Fixing a food crisis and preventing a catastrophe in South Sudan - April 2014
Pregnant and Living in the Forest
Pregnant and Living in the Forest
In July 2010, unprecedented flooding in Pakistan left one-fifth of the country submerged underwater and affected 20 million people, forcing them into temporary camps, schools and anywhere else they could find shelter. More recently, in September 2013, heavy monsoon rains triggered floods affecting 1.3 million people. Many have lost their livelihoods and homes and are struggling to fend for their children.
It is unbearably hot. At least 104 degrees, maybe even hotter. Humidity does the rest. In the southern part of Punjab in Pakistan, thousands and thousands are fleeing the flooding, to all points of the compass. The water has forced them to leave their homes, their villages, their cities.
Maybe 100 out of those thousands were brought to a small forest, near a busy and noisy road, about a two hours' car drive from Multan in South Punjab. Who brought them here no one knows but the people said this place was better for the group. A day later, they delivered some food and water. Everyone in the group living in the forest then received a card with a triangle kind of logo on it, a name under it and a stamp. After that, the people who brought them here were never seen again.
Up to 20 million people have been affected by one of the worst natural disasters the world has ever seen. Almost one out of every 10 Pakistanis has fled their village and lost their home or job and/or belongings. Thousands of acres of farming land are under water. Up to 1,600 Pakistanis lost their lives – this number will probably increase because thousands of flood victims have not yet been reached.
A face in the crowd
A face is hidden behind all those anonymous numbers. With Belqis, this catastrophe gets a real face. She is 20 years old and lives in a noisy part of the forest along the road that connects two villages. She’s only 12 kilometers away from her village, which is completely flooded, but she cannot return there. The water will not go down – and Belqis hears that even more water is coming from the north.
Belqis is eight months pregnant. She sits on a kind of camp bed, made of several ropes strung between wood on which she can lay down her body to relax from time to time. A camp bed like this is very common here, but for a pregnant woman, given the circumstances, it is hard to endure.
Next to her rests her young husband on another camp bed of the same kind. He cannot help her. Belqis explains, "He has fever. He would love to support me, but he is too weak." Someone fans some air in his direction, with a strong piece of fabric.
Between all the camp beds, animals of the villagers are running around – goats, cows, some cats, too. Excrement is everywhere around the women, children and men. Beqis disrupts my thoughts.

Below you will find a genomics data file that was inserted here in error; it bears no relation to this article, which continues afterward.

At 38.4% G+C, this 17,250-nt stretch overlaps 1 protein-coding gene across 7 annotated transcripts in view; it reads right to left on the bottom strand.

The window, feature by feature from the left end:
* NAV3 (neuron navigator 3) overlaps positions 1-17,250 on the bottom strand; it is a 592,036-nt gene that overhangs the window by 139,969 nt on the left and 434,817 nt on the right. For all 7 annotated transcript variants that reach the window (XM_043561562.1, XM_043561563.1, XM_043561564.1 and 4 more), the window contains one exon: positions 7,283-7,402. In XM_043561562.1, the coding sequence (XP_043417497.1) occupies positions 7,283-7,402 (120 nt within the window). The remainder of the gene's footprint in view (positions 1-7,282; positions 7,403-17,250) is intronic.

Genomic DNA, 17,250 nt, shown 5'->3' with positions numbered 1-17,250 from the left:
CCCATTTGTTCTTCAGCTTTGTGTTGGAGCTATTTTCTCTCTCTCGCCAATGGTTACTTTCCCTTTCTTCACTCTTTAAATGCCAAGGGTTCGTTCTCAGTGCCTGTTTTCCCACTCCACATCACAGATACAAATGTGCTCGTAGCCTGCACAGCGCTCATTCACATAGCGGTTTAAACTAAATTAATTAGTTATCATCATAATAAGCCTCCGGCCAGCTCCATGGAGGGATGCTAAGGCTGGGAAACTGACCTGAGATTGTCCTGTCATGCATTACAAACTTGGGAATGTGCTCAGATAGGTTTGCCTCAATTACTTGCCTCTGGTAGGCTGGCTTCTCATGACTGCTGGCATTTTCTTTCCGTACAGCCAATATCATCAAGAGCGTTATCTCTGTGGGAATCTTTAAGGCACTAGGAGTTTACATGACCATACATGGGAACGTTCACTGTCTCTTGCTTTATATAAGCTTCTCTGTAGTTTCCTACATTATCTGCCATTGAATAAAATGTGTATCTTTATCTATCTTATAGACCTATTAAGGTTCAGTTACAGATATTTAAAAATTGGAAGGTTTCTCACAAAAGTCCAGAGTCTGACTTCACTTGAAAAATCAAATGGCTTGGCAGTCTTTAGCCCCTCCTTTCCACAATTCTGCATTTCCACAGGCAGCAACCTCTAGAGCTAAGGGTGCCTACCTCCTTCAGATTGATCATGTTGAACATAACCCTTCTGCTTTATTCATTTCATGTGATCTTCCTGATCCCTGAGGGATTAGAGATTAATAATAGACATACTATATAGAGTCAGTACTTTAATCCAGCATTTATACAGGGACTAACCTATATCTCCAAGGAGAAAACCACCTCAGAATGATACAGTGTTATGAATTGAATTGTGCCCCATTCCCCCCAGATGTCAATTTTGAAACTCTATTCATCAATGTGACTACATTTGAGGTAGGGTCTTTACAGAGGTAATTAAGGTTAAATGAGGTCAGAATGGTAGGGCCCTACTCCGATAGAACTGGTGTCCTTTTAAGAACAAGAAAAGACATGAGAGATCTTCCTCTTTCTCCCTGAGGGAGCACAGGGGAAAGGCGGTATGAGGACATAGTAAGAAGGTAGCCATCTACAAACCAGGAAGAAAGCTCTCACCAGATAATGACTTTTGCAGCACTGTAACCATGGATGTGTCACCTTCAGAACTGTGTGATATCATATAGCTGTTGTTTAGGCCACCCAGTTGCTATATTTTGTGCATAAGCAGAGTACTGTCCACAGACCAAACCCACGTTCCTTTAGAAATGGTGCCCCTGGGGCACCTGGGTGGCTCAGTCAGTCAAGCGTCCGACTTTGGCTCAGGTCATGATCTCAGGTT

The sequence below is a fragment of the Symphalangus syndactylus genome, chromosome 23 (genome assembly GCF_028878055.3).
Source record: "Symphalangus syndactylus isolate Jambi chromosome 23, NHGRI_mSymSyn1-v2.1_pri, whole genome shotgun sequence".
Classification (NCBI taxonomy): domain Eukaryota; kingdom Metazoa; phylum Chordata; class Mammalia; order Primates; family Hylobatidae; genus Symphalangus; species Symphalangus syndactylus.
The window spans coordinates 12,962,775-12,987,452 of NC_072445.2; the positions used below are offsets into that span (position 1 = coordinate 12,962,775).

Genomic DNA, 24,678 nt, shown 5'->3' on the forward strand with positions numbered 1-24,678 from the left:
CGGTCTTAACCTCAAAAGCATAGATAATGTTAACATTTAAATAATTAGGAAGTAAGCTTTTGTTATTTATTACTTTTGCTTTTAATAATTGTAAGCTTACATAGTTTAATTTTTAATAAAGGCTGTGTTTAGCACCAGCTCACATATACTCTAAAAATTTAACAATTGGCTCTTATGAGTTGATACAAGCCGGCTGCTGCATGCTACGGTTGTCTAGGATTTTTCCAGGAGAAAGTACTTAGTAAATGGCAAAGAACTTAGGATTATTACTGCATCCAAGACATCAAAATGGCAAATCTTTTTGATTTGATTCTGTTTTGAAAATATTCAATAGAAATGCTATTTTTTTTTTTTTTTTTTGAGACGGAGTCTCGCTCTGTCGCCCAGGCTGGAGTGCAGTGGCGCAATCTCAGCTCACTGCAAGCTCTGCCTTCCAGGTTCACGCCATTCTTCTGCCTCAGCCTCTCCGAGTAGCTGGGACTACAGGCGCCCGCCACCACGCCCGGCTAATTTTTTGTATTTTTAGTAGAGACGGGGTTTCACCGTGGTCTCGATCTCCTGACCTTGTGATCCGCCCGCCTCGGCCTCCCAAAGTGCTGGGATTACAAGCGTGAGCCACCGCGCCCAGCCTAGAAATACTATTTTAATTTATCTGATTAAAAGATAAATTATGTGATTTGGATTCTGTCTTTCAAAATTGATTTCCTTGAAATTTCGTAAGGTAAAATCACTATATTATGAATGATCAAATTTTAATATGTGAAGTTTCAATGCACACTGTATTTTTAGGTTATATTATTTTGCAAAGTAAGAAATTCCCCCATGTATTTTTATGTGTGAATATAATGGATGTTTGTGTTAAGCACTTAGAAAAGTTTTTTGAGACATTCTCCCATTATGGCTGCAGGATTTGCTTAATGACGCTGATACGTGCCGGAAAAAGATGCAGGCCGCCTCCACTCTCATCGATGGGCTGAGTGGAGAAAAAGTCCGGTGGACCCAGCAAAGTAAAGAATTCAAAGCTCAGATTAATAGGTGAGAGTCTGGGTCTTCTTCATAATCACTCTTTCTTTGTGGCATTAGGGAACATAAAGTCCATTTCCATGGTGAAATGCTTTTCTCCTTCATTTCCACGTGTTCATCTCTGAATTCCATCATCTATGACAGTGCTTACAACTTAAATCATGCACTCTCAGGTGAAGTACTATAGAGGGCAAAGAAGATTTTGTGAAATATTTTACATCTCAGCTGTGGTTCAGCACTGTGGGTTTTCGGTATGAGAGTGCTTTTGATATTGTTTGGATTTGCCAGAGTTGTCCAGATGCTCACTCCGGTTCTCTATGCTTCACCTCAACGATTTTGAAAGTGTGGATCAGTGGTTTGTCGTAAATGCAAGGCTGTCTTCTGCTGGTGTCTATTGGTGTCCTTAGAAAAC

"It will be a boy," she says, smiling. The sweat pearls between her upper lip and her nose are growing. "If it were a girl that would please us as well. It is good, as Allah wants it." But life here, she says, is tough and a little sad. "I don't know where I can give birth to my son, and I don't know how it will be." It will be her first baby. Despite her own thoughts and fears, she is worried about another woman, who has to live in the woods as well.
"She is pregnant like me, but already in her ninth month. Will someone support her?"
CARE and a local aid agency have caught wind of the women’s plight and will take them to a hospital soon. But even a big international organization like CARE is limited in the face of such a huge disaster. We hope we can continue to save lives and help make Belquis’ birth a dignified one.
- In 2010, there were 43 million displaced people around the world – 20 million of them were female and 1 million were pregnant.
- If Belquis’ baby survived childbirth, it was only the beginning. A year later, CARE found a million remained vulnerable, living in makeshift tents and shelters and unprepared for another monsoon. But the rains came. In early-September 2012, the monsoon affected 1.1 million people and destroyed 827,000 acres of crops. And, once again, in September 2013, 1.3 million people were affected by heavy monsoon rains and flash floods. Read more >
- During normal times, approximately 15 percent of all pregnant women experience a complication requiring medical intervention. These include hemorrhage, infection, miscarriage, prolonged or obstructed labor and hypertensive disorders, many of which can be avoided with appropriate medical care. But when a disaster strikes, pregnant women often have limited or no access to health facilities, which places them at an even greater risk of complications and death related to pregnancy and childbirth.